I never set out to buy loads of fridge magnets to celebrate my travels. What happened was I bought a large, but used fridge a couple of years ago. I paid pennies for it so the few scratches and dents on the front (only) did not bother me – until I got into my new house. Then the idea of fridge magnets seemed like a great idea all of a sudden!
We do not have a ‘World Page’ for our travels here on VT – so consider this a tip on what I do and recommend. Please note: This can become very habit forming. I only needed 4-5 to cover the damage!!
update: Since I first wrote this tip 2 years ago the number of magnets has doubled. They go almost all the way round and down the side. Please note the close-up of my Ontario Canada magnet. Ontario is beautiful and I have been there twice visiting Fort Amherstburg and Niagra Falls.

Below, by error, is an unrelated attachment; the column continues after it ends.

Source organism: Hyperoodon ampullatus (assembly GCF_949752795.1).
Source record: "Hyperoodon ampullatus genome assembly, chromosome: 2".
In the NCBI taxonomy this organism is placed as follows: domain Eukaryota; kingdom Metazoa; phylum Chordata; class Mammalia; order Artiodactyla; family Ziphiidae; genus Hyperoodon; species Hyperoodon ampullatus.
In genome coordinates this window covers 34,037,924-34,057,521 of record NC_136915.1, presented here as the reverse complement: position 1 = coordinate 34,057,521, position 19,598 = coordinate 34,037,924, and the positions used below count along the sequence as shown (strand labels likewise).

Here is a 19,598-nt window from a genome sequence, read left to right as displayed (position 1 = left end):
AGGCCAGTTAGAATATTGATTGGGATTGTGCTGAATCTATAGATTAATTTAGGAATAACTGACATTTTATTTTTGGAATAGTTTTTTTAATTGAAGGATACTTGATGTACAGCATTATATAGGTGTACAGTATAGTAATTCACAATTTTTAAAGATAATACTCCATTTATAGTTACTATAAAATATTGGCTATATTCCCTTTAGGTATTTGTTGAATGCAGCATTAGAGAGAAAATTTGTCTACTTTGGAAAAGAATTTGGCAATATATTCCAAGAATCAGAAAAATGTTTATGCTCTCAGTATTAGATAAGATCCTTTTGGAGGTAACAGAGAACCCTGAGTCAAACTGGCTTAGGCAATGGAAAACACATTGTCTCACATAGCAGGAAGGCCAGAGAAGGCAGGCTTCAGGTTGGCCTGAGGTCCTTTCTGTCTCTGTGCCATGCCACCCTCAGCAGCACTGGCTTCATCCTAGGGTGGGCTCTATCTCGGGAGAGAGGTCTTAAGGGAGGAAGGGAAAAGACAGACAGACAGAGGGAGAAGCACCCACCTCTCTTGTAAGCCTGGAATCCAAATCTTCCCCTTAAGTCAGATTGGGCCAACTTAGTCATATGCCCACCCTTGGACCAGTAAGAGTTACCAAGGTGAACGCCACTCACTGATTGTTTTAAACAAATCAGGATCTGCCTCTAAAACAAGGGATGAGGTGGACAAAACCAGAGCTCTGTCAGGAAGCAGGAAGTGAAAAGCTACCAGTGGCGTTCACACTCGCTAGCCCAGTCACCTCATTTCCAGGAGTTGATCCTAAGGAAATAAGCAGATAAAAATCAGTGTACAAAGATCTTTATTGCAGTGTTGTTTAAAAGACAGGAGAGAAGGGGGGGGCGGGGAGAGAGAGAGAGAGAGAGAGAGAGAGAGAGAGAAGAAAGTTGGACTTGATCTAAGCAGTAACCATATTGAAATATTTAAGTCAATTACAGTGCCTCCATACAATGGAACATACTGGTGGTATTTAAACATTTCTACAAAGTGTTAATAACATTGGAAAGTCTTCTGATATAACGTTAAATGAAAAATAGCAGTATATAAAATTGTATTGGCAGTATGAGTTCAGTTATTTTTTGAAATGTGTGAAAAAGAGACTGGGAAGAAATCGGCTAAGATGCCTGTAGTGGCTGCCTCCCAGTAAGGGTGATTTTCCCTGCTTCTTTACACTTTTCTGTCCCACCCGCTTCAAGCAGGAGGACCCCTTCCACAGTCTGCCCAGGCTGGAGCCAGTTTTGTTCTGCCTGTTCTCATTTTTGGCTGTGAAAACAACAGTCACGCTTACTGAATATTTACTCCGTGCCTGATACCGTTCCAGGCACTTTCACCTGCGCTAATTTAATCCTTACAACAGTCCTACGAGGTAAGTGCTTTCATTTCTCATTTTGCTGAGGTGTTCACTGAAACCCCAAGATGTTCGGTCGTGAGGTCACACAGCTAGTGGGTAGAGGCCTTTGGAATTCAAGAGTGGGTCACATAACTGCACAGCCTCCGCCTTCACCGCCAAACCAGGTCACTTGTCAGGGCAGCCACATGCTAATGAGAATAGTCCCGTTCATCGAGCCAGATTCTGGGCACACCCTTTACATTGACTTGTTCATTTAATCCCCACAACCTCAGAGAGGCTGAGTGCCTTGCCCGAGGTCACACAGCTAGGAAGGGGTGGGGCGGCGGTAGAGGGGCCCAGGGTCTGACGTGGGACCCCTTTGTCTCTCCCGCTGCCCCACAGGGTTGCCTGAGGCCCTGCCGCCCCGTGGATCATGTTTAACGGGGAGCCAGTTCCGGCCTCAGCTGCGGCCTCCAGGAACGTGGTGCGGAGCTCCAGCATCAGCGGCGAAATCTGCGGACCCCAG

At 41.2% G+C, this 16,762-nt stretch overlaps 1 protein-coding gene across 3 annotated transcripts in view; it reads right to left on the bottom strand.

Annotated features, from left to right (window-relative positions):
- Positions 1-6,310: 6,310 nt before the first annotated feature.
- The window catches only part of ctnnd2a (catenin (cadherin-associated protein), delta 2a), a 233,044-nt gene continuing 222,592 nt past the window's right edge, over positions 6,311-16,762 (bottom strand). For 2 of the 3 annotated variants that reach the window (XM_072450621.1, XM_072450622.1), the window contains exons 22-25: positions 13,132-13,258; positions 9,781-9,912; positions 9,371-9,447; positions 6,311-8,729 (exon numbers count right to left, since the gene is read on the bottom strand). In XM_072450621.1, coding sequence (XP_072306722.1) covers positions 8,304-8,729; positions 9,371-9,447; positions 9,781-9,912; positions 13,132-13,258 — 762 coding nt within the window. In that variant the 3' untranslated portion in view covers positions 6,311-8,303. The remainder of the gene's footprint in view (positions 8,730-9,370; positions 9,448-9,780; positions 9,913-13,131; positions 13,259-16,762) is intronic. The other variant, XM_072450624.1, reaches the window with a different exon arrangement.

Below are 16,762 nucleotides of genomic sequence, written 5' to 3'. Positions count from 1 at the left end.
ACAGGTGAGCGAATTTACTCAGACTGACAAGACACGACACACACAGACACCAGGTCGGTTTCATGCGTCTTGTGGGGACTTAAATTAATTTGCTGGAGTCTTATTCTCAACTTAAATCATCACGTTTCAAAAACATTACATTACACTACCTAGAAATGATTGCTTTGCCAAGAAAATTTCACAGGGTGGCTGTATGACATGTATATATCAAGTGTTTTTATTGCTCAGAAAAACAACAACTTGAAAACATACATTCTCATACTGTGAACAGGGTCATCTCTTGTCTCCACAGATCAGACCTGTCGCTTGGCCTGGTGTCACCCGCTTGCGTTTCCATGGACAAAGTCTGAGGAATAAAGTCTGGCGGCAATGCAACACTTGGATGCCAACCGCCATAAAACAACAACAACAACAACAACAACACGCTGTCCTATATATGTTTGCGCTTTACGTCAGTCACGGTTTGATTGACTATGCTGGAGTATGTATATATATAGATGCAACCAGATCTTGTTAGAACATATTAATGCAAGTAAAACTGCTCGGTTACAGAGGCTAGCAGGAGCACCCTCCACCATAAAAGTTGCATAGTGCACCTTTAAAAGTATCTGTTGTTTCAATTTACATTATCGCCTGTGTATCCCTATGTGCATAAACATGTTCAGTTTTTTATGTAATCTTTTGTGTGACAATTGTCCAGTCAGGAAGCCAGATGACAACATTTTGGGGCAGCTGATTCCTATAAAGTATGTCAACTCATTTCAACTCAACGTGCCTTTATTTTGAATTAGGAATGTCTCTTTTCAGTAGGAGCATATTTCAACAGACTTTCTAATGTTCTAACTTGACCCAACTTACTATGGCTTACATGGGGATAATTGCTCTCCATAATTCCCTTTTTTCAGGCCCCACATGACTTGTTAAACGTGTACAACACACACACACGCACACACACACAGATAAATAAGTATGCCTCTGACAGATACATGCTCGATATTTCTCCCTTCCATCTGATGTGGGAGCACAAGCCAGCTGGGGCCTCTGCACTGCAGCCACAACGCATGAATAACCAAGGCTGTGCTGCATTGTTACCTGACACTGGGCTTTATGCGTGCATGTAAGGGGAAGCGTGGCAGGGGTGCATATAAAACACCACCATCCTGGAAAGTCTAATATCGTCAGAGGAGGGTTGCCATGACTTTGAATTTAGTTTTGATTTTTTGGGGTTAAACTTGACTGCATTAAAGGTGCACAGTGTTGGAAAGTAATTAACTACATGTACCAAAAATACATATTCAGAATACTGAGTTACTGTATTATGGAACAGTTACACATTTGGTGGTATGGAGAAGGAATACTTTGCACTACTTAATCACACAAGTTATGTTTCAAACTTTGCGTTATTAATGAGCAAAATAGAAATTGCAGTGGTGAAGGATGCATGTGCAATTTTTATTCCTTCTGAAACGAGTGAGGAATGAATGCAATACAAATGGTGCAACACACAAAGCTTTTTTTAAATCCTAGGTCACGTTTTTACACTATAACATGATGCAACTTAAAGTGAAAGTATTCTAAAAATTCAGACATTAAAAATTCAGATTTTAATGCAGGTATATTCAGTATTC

Come all the way to England and not leave London? You will miss all the good stuff! Come for a drink (or three) in Wakefield with me. Always guaranteed to be a good evening out – or your money back.
Make sure you print up the drink voucher and bring it with you (last photo)!
All across Wakefield are signs that follow what is called the City Trail. They tell you the history of Wakefield, describes architecture, relates historical events and helps you understand what you are looking at! Unfortunately many of the sites are in disrepair. Each site tells you where to go next. I will try and get the local Council (Government) to repair these little gems.